Charles P. Cecil

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Charles Purcell Cecil
Born 4 September 1893
Louisville, Kentucky
Died 31 July 1944
Vicinity of Funafuti, Pacific Ocean[1]
Buried at Arlington National Cemetery
Allegiance  United States of America
Service/branch Seal of the United States Department of the Navy.svg United States Navy
Years of service 1916 – 1944
Rank US-O8 insignia.svg Rear Admiral
Commands held Destroyer Division Eleven, Destroyer Squadron Five, USS Cummings (DD-365), USS Helena (CL-50)
Battles/wars World War I
World War II
Awards Navy Cross
Bronze Star Medal

Charles Purcell Cecil (4 September 1893 – 31 July 1944) was a US Navy Admiral during World War II and two time recipient of the Navy Cross.


Charles Purcell Cecil was born in Louisville, Kentucky, 4 September 1893. He graduated from the Naval Academy and was commissioned ensign in 1916.[2] He served aboard USS Yankton (1893) during World War I. He was Commanding officer of USS Greer (DD-145) and USS Cummings (DD-365) in the 1930s prior to World War II.[3]

World War II[edit]

Cecil was awarded the Navy Cross for his actions at the Battle of Santa Cruz Islands on 26 October 1942. In November 1942, Rear Admiral Cecil assumed command of the USS Helena (CL-50). On 6 July 1943 he was awarded a Bronze Star Medal and a Gold Star in lieu of a second Navy Cross for extraordinary heroism in action against Japanese forces in the Solomon Islands.[4]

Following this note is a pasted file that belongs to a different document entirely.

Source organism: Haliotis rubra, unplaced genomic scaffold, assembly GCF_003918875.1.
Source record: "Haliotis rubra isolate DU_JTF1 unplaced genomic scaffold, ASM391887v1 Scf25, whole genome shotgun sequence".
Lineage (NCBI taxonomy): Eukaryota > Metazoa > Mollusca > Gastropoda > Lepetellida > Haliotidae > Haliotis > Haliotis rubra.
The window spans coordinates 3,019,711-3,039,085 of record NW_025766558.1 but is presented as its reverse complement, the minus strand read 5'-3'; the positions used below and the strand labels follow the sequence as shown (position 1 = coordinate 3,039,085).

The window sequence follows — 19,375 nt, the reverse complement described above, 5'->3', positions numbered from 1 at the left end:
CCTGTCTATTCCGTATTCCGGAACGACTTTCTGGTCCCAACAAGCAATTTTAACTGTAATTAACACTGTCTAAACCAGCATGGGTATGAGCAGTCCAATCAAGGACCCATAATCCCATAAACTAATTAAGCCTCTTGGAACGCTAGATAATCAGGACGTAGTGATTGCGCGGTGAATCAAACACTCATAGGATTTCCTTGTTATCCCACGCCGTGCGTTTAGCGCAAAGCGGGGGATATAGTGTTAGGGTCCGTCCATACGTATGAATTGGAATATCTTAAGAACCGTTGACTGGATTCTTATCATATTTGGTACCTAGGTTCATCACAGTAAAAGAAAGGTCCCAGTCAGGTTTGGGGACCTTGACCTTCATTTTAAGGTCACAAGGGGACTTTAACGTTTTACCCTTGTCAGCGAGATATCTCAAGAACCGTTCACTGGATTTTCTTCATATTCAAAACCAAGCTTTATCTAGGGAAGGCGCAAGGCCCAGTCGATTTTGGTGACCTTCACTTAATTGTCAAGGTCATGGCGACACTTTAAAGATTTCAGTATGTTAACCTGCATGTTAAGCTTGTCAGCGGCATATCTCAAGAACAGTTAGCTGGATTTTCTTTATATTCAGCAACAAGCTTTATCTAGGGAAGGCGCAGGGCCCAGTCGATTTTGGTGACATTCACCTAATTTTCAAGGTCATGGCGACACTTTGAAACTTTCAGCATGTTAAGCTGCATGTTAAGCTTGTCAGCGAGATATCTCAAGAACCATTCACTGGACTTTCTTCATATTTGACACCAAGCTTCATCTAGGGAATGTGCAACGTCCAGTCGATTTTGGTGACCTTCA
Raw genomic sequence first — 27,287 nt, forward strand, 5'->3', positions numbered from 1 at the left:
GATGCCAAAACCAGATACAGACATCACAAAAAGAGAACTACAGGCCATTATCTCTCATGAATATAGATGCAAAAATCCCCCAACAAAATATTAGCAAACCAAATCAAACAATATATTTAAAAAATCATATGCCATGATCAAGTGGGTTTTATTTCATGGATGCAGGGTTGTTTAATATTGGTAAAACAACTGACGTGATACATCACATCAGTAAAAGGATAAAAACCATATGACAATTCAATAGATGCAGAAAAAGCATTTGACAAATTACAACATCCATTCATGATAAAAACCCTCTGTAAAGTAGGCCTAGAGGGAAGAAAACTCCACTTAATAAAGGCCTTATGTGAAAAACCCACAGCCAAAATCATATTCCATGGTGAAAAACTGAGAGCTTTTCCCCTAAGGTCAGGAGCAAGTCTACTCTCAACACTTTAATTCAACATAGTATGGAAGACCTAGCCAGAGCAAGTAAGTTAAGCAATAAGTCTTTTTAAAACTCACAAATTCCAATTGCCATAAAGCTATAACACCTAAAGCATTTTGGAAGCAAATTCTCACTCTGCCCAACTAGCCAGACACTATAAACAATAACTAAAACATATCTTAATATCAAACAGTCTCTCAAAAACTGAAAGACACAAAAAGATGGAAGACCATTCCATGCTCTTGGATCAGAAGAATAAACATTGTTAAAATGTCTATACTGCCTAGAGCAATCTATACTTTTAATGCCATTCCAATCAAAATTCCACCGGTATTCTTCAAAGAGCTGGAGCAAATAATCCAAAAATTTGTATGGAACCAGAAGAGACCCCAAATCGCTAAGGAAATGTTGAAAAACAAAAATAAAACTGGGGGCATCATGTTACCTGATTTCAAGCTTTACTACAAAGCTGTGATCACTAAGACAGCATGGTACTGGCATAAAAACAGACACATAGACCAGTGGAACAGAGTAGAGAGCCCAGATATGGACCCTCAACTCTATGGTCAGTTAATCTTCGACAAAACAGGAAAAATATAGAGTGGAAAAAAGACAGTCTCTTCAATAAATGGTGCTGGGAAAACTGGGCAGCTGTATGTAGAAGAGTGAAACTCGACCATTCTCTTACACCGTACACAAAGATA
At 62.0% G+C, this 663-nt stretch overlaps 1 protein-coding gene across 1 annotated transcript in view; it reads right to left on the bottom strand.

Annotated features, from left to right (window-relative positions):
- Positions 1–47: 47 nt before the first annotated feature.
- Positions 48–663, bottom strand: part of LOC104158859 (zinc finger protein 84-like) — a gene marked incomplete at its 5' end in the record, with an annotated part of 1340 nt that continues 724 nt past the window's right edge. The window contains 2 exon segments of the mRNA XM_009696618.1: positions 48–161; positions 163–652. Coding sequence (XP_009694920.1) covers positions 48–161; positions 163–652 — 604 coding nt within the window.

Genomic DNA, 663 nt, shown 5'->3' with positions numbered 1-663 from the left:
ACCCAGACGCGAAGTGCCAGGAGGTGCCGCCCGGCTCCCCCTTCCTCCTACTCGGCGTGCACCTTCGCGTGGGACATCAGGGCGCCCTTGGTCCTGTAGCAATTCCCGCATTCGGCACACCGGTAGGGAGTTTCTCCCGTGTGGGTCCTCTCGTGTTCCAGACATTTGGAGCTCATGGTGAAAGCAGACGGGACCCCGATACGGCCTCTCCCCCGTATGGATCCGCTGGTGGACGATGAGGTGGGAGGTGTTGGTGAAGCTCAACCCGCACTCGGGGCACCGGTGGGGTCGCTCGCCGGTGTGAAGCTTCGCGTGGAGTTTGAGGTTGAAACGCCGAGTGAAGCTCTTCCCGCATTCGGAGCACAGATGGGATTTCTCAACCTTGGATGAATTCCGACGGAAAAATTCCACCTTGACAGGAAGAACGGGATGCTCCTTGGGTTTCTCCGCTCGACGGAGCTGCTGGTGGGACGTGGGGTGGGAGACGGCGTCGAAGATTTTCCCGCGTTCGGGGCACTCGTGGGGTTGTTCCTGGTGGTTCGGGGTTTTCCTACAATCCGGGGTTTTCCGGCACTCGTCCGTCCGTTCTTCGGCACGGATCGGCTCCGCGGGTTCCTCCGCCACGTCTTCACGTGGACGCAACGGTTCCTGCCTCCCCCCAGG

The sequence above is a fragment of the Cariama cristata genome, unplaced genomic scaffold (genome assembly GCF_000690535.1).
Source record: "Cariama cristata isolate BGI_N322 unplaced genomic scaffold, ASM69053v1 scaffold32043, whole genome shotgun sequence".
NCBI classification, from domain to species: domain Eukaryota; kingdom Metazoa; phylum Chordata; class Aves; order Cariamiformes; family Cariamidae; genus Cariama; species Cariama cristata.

Cecil was killed in a plane crash near Funafuti on 31 July 1944 while traveling between assignments in the Pacific. 18 others were lost in the accident including Walter S. Gifford Jr., son of the president of AT&T.[5]

Admiral Cecil is buried in Arlington National Cemetery.[6]

Awards and honors[edit]

A graphical representation of a selection of Admiral Cecil's personal decorations:

Gold star

The USS Charles P. Cecil (DD-835) was named in his honor and commissioned on 29 June 1945.


  1. ^ As engraved on tombstone
  2. ^ "USS Charles P. Cecil". Dictionary of American Naval Fighting Ships. Navy Department, Naval History & Heritage Command. 
  3. ^ "Charles Purcell Cecil". Unofficial Arlington National Cemetery website. Retrieved 2015-01-07. 
  4. ^ "Charles Purcell Cecil". Military Times Hall of Valor. Retrieved 2015-01-07. 
  5. ^ "18 Others Killed in crash in which Cecil was killed". The Evening Independent. 3 August 1944. 
  6. ^ "Explore the cemetery website=". 

External links[edit]